A voxel-based morphometry comparison of regional gray matter between fragile X syndrome and autism

Department of Psychiatry, University of Colorado at Denver, Denver, CO, 80045, USA.
Psychiatry Research (Impact Factor: 2.47). 11/2009; 174(2):138-45. DOI: 10.1016/j.pscychresns.2009.04.013
Source: PubMed


The phenotypic association between fragile X syndrome (FXS) and autism is well established, but no studies have directly compared whole-brain anatomy between the two disorders. We performed voxel-based morphometry analyses of magnetic resonance imaging (MRI) scans on 10 individuals with FXS, 10 individuals with autism, and 10 healthy comparison subjects to identify volumetric changes in each disorder. Regional gray matter volumes within frontal, parietal, temporal, and cingulate gyri, as well as in the caudate nuclei and cerebellum, were larger in the FXS group relative to the autism group. In addition, volume increases in FXS were observed in frontal gyri and caudate nuclei compared to controls. The autism group exhibited volume increases in frontal and temporal gyri relative to the FXS group, and no volume increases relative to controls. Volumetric deficits relative to controls were observed in regions of the cerebellum for both groups, with additional deficits in parietal and temporal gyri for the FXS group. Our caudate nuclei and frontal gyri results may implicate dysfunction of frontostriatal circuitry in FXS. Cerebellar deficits suggest atypical development of the cerebellum contributing to the phenotype of both disorders, but further imply that unique cerebellar regions contribute to the phenotype of each disorder.

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    • "When different study samples contain different compositions of patients with different pathogenic mechanisms leading to clinical autism, there will be different cerebral fingerprints (Chen et al., 2011). Studies aiming to identify ASD subclusters according to variance in speech onset (Toal et al., 2010), age (Greimel et al., 2012; Nickl-Jockschat et al., 2012), sex (Beacher et al., 2012), macrocephaly (Bigler et al., 2010), and genetic syndromes (i.e., fragile X; Wilson et al., 2009) might help to dissect different biological underpinnings. The current study is the first one to focus on highfunctioning patients with ASD with above average IQ in an attempt to avoid the problem of etiological heterogeneity and to study a possibly homogenous sample regarding good overall brain function and the absence of severe mono-or oligogenetic syndromes. "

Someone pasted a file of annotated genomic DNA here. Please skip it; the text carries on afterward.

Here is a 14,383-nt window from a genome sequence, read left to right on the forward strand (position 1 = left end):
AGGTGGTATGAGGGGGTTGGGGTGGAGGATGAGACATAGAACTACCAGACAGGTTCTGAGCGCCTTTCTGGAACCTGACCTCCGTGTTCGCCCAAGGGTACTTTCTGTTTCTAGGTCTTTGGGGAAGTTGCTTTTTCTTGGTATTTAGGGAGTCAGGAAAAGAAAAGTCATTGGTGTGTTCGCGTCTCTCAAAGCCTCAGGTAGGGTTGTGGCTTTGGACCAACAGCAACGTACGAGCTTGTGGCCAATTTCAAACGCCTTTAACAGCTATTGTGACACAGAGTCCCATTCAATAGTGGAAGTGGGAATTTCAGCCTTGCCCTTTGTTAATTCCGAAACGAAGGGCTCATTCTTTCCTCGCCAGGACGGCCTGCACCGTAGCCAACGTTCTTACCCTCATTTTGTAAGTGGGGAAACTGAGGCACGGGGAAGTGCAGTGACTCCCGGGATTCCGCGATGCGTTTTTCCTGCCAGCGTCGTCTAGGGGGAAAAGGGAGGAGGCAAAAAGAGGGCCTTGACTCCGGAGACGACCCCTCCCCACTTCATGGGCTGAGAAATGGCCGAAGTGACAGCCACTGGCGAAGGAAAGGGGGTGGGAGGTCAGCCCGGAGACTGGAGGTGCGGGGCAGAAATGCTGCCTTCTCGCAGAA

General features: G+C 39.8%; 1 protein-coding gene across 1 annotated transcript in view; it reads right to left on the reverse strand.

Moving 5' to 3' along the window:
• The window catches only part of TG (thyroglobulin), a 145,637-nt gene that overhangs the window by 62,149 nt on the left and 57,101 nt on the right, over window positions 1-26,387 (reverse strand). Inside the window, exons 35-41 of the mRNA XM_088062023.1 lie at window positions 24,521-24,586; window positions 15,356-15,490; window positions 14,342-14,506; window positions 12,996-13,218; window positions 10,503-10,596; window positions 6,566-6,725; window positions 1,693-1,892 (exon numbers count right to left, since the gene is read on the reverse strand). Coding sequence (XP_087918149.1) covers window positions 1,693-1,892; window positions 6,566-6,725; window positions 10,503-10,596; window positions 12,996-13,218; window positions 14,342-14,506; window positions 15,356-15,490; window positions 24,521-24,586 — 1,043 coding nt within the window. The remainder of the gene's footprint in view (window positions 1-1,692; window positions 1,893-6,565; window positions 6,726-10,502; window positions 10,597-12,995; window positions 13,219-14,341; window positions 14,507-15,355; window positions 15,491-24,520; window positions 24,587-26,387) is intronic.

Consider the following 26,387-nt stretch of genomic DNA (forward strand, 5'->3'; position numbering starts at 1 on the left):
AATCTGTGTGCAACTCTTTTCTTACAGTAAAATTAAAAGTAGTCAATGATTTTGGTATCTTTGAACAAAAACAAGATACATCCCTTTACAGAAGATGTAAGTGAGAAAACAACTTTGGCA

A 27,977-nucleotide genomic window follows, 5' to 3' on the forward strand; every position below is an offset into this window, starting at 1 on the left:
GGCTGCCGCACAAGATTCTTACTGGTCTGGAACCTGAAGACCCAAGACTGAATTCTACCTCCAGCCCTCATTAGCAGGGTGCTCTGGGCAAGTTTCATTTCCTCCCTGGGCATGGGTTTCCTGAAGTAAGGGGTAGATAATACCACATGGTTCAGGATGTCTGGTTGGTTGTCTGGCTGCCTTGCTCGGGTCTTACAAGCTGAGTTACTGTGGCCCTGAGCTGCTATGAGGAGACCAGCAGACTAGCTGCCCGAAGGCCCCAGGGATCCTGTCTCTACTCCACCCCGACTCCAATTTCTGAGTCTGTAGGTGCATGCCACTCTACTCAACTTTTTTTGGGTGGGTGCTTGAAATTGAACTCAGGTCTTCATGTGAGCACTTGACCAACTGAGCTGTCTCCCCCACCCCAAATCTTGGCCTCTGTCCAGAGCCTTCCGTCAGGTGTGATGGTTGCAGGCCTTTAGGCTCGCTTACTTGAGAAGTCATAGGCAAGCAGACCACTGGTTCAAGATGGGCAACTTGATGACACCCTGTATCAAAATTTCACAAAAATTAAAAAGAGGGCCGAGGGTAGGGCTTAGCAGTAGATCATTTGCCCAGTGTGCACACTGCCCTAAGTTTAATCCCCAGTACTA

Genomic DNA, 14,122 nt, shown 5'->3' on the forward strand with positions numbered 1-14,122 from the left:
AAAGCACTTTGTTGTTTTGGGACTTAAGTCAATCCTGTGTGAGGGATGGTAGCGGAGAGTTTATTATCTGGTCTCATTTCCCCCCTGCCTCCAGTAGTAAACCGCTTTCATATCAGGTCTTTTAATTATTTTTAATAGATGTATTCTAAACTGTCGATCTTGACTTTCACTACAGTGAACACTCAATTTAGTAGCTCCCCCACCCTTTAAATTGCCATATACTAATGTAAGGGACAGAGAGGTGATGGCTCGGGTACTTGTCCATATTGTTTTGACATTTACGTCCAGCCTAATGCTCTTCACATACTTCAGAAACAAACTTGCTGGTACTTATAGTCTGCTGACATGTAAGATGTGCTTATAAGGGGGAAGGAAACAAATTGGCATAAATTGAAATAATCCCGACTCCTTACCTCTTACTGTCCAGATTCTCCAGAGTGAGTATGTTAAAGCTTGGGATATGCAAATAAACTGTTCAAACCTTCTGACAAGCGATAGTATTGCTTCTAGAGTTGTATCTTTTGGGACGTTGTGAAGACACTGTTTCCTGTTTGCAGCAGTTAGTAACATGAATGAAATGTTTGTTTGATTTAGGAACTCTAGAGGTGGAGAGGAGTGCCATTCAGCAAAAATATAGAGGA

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    ABSTRACT: Autism spectrum disorder (ASD) is increasingly being recognized as an important issue in adult psychiatry and psychotherapy. High intelligence indicates overall good brain functioning and might thus present a particularly good opportunity to study possible cerebral correlates of core autistic features in terms of impaired social cognition, communication skills, the need for routines, and circumscribed interests. Anatomical MRI data sets for 30 highly intelligent patients with high-functioning autism and 30 pairwise-matched control subjects were acquired and analyzed with voxel-based morphometry. The grey matter volume of the pairwise-matched patients and the controls did not differ significantly. When correcting for total brain volume influences, the patients with ASD exhibited smaller left superior frontal volumes on a trend level. Heterogeneous volumetric findings in earlier studies might partly be explained by study samples biased by a high inclusion rate of secondary forms of ASD, which often go along with neuronal abnormalities. Including only patients with high IQ scores might have decreased the influence of secondary forms of ASD and might explain the absence of significant volumetric differences between the patients and the controls in this study.
    Psychiatry Research: Neuroimaging 08/2014; DOI:10.1016/j.pscychresns.2014.05.013 · 2.42 Impact Factor